How to Get Rid of Dark Under Eye Circles

Information about why you get dark circles and how to treat them |

Most people think that a lack of sleep causes dark circles. While not getting a good night's rest is one of the culprits for under eye circles, many more reasons exist. Understanding why you're getting dark circles will help you learn how to better treat this condition and find a successful solution.

Below is a chart of dark under eye circle causes and potential treatment options to consider:

Dark Eye Circles: Causes and Cures

Dark Circle Causes Treatment Options
Fatigue or illness A good night’s rest; Good and consistent sleep habits; Sleeping 7-8 hours of deep sleep a night, not intermittent naps that add up to 7-8 hours; Reducing stress; Living a healthy lifestyle (not smoking or drinking); Daily exercise
Allergies, congestion, or sinus problems Allergy medication; Nasal sprays; Rinsing out sinuses (Neti pot)

(Too much melanin production around the eye area; Genetic; Dark circles are more brownish)
Sunscreen to prevent them from getting darker; Skin lighteners (vitamin c, kojic acid) or other topicals (retinoids, AHAs) to improve them
Thin skin

(Blood vessels may show through your skin, especially if you are fair; You can have either have naturally thin skin or experience fat loss; Dark circles are bluish)
Thickening your skin with retinoids; Drinking enough water; Using products with elastin and collagen; Using hydrating moisturizers; IPL or other laser treatments to close the blood vessels

(Iron oxide leaking from tiny blood vessels; Dark circles look purplish)
Copper peptides; Products with Vitamin K

(Iron deficiency)
Make sure to get enough iron either through food (red meats, broccoli, liver) or supplements
Bruising Don’t rub your eyes; Be gentle when you’re putting in contacts or removing eye makeup; Avoid tugging at the eyes; Pat on eye cream with your ring finger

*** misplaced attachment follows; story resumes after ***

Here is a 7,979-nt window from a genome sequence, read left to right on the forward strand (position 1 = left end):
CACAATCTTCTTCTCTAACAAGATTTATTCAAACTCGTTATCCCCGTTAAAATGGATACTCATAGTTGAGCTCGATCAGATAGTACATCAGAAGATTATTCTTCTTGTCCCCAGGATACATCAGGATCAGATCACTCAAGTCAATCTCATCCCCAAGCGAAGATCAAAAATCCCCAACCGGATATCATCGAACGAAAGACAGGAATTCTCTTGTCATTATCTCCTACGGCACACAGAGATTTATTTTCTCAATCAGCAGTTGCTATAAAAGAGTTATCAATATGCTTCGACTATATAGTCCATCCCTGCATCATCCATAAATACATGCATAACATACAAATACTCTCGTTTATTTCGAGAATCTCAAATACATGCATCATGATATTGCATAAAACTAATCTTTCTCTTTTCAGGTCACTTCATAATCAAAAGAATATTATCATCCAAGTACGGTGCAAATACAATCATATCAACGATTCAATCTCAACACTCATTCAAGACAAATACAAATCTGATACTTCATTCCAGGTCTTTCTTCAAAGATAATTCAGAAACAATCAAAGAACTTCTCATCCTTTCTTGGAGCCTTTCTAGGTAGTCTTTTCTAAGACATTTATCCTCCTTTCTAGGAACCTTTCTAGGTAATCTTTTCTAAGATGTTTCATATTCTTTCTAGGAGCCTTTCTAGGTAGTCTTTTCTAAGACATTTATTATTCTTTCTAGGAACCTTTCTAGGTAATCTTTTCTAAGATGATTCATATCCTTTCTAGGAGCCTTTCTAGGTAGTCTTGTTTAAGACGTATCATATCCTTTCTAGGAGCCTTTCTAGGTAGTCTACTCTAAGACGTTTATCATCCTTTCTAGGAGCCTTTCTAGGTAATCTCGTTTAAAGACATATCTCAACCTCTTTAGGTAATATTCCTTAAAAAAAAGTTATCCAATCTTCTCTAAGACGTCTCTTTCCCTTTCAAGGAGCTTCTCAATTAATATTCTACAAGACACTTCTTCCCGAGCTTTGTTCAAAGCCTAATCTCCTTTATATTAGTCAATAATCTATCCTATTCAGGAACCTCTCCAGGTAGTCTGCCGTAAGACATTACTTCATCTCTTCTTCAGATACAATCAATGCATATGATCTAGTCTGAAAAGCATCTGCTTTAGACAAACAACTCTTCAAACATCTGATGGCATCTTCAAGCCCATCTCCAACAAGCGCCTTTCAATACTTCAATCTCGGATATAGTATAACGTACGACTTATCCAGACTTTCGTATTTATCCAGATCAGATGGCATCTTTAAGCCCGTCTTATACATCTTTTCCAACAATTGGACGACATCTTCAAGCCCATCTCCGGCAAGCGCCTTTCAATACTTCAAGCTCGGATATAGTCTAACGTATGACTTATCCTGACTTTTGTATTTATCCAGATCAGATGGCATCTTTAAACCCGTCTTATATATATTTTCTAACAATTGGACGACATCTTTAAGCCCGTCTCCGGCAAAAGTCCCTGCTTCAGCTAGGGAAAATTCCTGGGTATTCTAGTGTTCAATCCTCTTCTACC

If you test out the above treatments but still have dark circles, it could be that your dark circles are hereditary or just caused by your bone structure (i.e. they could be shadows and not actual dark circles). Neither of those are things you can really change, but common at-home remedies for potential dark circles relief include:

  • Cold cucumber slices
  • Tea bags
  • Cold spoons
  • Potato slices

Another popular at-home remedy is a gelatin eye mask. To make this mask, you mix gelatin powder with water, apply to your dark circles for 20 minutes, and then rinse off with cold water. I have personally tried this method and it has not worked for me. I actually don't recommend that people use the gelatin mask under the eye area because when the gelatin dries, it dries very hard on your skin and makes it extremely difficult to remove. Getting the gelatin off your skin also pulls and tugs at the delicate skin under your eye and that's not something you want to do.

If all else fails, there is always makeup. You want to use a concealer that not only covers up, but also counters the color of the dark under eye circles. Therefore, you might want to use yellow or peachy colored correctors under your normal concealer.

Dusting lightly with a lighter-toned powder may also help to brighten that area of your skin. Dark under eye circles tend to make you look tired, so I like to line my lower eye with white liner because it makes my eyes pop and makes me look extra awake.

Keep in mind that most expensive eye products that claim they get rid of, lighten, or fade dark circles don’t really work. There is no guaranteed fix for dark under eye circles, but there are things you can do to improve their appearance.

Last updated: September 20, 2012

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